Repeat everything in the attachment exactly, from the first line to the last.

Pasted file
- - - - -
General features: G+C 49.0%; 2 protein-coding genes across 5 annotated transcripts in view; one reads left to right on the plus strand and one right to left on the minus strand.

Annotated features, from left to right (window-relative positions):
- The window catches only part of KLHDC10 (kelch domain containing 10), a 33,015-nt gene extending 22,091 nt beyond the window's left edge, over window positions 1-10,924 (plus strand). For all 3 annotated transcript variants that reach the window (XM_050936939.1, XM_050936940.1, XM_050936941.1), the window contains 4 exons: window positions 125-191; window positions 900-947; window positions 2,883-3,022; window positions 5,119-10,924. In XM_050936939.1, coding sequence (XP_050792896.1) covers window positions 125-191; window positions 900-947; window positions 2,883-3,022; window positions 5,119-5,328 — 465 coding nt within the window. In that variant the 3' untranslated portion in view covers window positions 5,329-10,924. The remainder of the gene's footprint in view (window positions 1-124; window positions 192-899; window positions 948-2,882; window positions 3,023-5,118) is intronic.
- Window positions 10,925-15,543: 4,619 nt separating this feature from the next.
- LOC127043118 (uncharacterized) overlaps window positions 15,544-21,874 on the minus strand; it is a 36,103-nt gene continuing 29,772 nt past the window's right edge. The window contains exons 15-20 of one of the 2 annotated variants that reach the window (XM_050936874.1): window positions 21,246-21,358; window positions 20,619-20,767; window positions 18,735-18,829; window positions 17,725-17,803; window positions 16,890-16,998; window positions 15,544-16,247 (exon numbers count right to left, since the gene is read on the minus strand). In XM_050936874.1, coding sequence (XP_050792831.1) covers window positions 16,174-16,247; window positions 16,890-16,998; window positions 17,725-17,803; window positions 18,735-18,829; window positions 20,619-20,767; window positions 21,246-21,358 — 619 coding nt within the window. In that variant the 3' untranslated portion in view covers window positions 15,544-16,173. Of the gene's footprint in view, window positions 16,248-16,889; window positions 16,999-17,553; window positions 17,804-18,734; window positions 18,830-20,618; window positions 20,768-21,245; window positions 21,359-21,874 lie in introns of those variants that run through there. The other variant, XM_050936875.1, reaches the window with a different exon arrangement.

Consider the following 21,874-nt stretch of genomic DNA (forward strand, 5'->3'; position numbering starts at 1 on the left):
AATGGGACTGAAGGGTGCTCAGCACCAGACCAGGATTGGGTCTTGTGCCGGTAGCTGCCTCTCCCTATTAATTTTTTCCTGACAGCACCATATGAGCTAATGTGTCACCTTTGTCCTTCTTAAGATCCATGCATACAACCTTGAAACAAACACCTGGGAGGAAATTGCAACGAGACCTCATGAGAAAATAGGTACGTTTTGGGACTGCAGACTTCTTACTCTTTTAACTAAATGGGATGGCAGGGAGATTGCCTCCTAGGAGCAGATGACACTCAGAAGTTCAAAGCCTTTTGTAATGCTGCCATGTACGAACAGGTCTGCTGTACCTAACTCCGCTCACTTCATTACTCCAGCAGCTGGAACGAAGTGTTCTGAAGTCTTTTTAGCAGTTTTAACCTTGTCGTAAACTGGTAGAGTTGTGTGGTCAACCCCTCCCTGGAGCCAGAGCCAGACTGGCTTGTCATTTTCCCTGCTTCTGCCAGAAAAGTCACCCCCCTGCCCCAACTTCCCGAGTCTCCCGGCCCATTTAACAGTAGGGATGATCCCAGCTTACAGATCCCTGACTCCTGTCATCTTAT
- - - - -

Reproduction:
General features: G+C 49.0%; 2 protein-coding genes across 5 annotated transcripts in view; one reads left to right on the plus strand and one right to left on the minus strand.

Annotated features, from left to right (window-relative positions):
- The window catches only part of KLHDC10 (kelch domain containing 10), a 33,015-nt gene extending 22,091 nt beyond the window's left edge, over window positions 1-10,924 (plus strand). For all 3 annotated transcript variants that reach the window (XM_050936939.1, XM_050936940.1, XM_050936941.1), the window contains 4 exons: window positions 125-191; window positions 900-947; window positions 2,883-3,022; window positions 5,119-10,924. In XM_050936939.1, coding sequence (XP_050792896.1) covers window positions 125-191; window positions 900-947; window positions 2,883-3,022; window positions 5,119-5,328 — 465 coding nt within the window. In that variant the 3' untranslated portion in view covers window positions 5,329-10,924. The remainder of the gene's footprint in view (window positions 1-124; window positions 192-899; window positions 948-2,882; window positions 3,023-5,118) is intronic.
- Window positions 10,925-15,543: 4,619 nt separating this feature from the next.
- LOC127043118 (uncharacterized) overlaps window positions 15,544-21,874 on the minus strand; it is a 36,103-nt gene continuing 29,772 nt past the window's right edge. The window contains exons 15-20 of one of the 2 annotated variants that reach the window (XM_050936874.1): window positions 21,246-21,358; window positions 20,619-20,767; window positions 18,735-18,829; window positions 17,725-17,803; window positions 16,890-16,998; window positions 15,544-16,247 (exon numbers count right to left, since the gene is read on the minus strand). In XM_050936874.1, coding sequence (XP_050792831.1) covers window positions 16,174-16,247; window positions 16,890-16,998; window positions 17,725-17,803; window positions 18,735-18,829; window positions 20,619-20,767; window positions 21,246-21,358 — 619 coding nt within the window. In that variant the 3' untranslated portion in view covers window positions 15,544-16,173. Of the gene's footprint in view, window positions 16,248-16,889; window positions 16,999-17,553; window positions 17,804-18,734; window positions 18,830-20,618; window positions 20,768-21,245; window positions 21,359-21,874 lie in introns of those variants that run through there. The other variant, XM_050936875.1, reaches the window with a different exon arrangement.

Consider the following 21,874-nt stretch of genomic DNA (forward strand, 5'->3'; position numbering starts at 1 on the left):
AATGGGACTGAAGGGTGCTCAGCACCAGACCAGGATTGGGTCTTGTGCCGGTAGCTGCCTCTCCCTATTAATTTTTTCCTGACAGCACCATATGAGCTAATGTGTCACCTTTGTCCTTCTTAAGATCCATGCATACAACCTTGAAACAAACACCTGGGAGGAAATTGCAACGAGACCTCATGAGAAAATAGGTACGTTTTGGGACTGCAGACTTCTTACTCTTTTAACTAAATGGGATGGCAGGGAGATTGCCTCCTAGGAGCAGATGACACTCAGAAGTTCAAAGCCTTTTGTAATGCTGCCATGTACGAACAGGTCTGCTGTACCTAACTCCGCTCACTTCATTACTCCAGCAGCTGGAACGAAGTGTTCTGAAGTCTTTTTAGCAGTTTTAACCTTGTCGTAAACTGGTAGAGTTGTGTGGTCAACCCCTCCCTGGAGCCAGAGCCAGACTGGCTTGTCATTTTCCCTGCTTCTGCCAGAAAAGTCACCCCCCTGCCCCAACTTCCCGAGTCTCCCGGCCCATTTAACAGTAGGGATGATCCCAGCTTACAGATCCCTGACTCCTGTCATCTTAT